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Intratracheal amiodarone administration to F344 rats directly damages lung airway and parenchymal cells.

Authors
Taylor-MD; Antonini-JM; Roberts-JR; Leonard-SS; Shi-X; Gannett-PM; Hubbs-AF; Reasor-MJ
Source
Toxicol Appl Pharmacol 2003 Apr; 188(2):92-103
NIOSHTIC No.
20023688
Abstract
Amiodarone (AD) is gaining support as a first-line antiarrhythmic drug despite its potentially fatal pulmonary toxicity involving inflammation and fibrosis. We previously reported a model for this amiodarone-induced pulmonary toxicity (AIPT) in which F344 rats were intratracheally (i.t.) instilled with AD (6.25 mg/kg) in sterile water on days 0 and 2, which led to transient pulmonary inflammation and lung damage and subsequent fibrosis. The goals of this study were to determine the direct effect of the drug in the lung damage occurring after i.t. AD administration, to identify its location, and to examine its potential mechanisms. Using bronchoalveolar lavage and laser-scanning confocal microscopy, it was discovered that AD instillation produces rapid and massive damage to the alveolar-capillary barrier and damage or death to lung airway and parenchymal cells. While AD in solution was found to be capable of generating hydroxyl radicals, protection from AD-induced damage could not be obtained by incorporating water-soluble antioxidants in the drug solution. However, damage induced by free-radicals could still occur after AD partitions into lipid membranes. AD could also be directly disrupting cellular membranes via its amphiphilic structure. It is not known if the mechanism(s) of damage following i.t. AD treatment are similar to the mechanisms that underlie human AIPT. Therefore these data suggest that investigators should use caution in extrapolating results from animal studies that utilize i.t. administration of AD to human AIPT.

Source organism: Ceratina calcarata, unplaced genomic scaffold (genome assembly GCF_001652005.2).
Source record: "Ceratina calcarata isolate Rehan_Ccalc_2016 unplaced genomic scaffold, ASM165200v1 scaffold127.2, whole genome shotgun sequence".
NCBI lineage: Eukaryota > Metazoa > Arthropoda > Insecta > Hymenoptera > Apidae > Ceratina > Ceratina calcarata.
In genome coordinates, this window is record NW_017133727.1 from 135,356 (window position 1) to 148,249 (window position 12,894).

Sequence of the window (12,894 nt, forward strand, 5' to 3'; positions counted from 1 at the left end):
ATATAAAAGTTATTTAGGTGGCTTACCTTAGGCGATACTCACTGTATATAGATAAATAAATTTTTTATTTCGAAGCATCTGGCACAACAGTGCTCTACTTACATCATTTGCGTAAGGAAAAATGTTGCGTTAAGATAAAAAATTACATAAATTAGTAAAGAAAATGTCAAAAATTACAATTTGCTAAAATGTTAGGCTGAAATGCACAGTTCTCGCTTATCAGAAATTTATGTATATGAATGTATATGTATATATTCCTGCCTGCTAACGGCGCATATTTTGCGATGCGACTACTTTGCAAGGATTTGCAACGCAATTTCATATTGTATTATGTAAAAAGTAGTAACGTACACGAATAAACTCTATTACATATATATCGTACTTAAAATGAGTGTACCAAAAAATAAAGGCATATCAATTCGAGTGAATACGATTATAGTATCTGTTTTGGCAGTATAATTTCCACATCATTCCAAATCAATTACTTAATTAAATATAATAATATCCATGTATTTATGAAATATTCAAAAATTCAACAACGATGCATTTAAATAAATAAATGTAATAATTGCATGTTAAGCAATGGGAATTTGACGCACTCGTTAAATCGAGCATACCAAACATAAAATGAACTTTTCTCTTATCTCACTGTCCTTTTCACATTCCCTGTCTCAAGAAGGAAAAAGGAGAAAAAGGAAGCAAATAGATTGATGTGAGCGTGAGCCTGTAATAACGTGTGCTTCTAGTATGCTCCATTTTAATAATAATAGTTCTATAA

Keywords
Pulmonary-system; Pulmonary-system-disorders; In-vitro-studies; Animal-studies; Lung-disease; Lung-disorders; Laboratory-animals; Respiratory-system-disorders
Contact
National Institute for Occupational Safety and Health, Health Effects Laboratory Division, 1095 Willowdale Road, M/S 2015, Morgantown, WV 26505
CODEN
TXAPA9
Publication Date
20030415
Document Type
Journal Article
Email Address
MDTaylor@cdc.gov
Fiscal Year
2003
NTIS Accession No.
NTIS Price
Issue of Publication
2
ISSN
0041-008X
NIOSH Division
HELD
Priority Area
Work Environment and Workforce: Mixed Exposures
Source Name
Toxicology and Applied Pharmacology
State
WV
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